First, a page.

Plant virus movement proteins (MPs) localize to plasmodesmata (PD) to facilitate virus cell-to-cell movement. Numerous studies have suggested that MPs use a pathway either through the ER or through the plasma membrane (PM). Furthermore, recent studies reported that ER-PM contact sites and PM microdomains, which are subdomains found in the ER and PM, are involved in virus cell-to-cell movement. However, functional relationship of these subdomains in MP traffic to PD has not been described previously. We demonstrate here the intracellular trafficking of fig mosaic virus MP (MPFMV) using live cell imaging, focusing on its ER-directing signal peptide (SPFMV). Transiently expressed MPFMVwas distributed predominantly in PD and patchy microdomains of the PM. Investigation of ER translocation efficiency revealed that SPFMVhas quite low efficiency compared with SPs of well-characterized plant proteins, calreticulin and CLAVATA3. An MPFMVmutant lacking SPFMVlocalized exclusively to the PM microdomains, whereas SP chimeras, in which the SP of MPFMVwas replaced by an SP of calreticulin or CLAVATA3, localized exclusively to the nodes of the ER, which was labeled with Arabidopsis synaptotagmin 1, a major component of ER-PM contact sites. From these results, we speculated that the low translocation efficiency of SPFMVcontributes to the generation of ER-translocated and the microdomain-localized populations, both of which are necessary for PD localization. Consistent with this hypothesis, SP-deficient MPFMVbecame localized to PD when co-expressed with an SP chimera. Here we propose a new model for the intracellular trafficking of a viral MP. A substantial portion of MPFMVthat fails to be translocated is transferred to the microdomains, whereas the remainder of MPFMVthat is successfully translocated into the ER subsequently localizes to ER-PM contact sites and plays an important role in the entry of the microdomain-localized MPFMVinto PD.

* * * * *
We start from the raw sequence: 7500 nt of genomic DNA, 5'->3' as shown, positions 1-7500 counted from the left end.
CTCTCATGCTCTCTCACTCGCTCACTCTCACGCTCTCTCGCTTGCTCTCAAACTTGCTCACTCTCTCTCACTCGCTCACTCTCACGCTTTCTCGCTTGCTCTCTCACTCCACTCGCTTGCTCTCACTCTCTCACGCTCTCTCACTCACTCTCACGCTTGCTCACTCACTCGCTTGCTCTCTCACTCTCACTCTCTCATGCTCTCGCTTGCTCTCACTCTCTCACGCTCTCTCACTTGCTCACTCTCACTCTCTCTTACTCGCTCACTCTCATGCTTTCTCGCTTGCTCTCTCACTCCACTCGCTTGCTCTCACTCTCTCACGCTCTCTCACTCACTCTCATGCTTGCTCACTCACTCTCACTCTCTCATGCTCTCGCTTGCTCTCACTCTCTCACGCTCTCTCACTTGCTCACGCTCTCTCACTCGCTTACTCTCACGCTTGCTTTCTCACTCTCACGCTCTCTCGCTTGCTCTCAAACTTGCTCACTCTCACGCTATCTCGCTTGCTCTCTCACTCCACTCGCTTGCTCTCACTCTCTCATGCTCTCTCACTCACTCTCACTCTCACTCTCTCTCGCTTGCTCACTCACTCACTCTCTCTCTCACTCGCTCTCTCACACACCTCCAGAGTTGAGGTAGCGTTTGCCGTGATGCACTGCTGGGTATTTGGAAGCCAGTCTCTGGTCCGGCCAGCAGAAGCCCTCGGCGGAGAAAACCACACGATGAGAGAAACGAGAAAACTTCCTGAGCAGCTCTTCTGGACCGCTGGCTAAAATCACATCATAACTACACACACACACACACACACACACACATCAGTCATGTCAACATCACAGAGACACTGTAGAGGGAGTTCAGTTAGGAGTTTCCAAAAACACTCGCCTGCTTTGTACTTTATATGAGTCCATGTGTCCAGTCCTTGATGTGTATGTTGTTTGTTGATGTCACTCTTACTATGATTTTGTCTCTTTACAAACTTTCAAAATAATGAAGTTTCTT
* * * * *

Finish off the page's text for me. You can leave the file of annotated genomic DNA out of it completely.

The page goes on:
ASJC Scopus subject areas
- Molecular Biology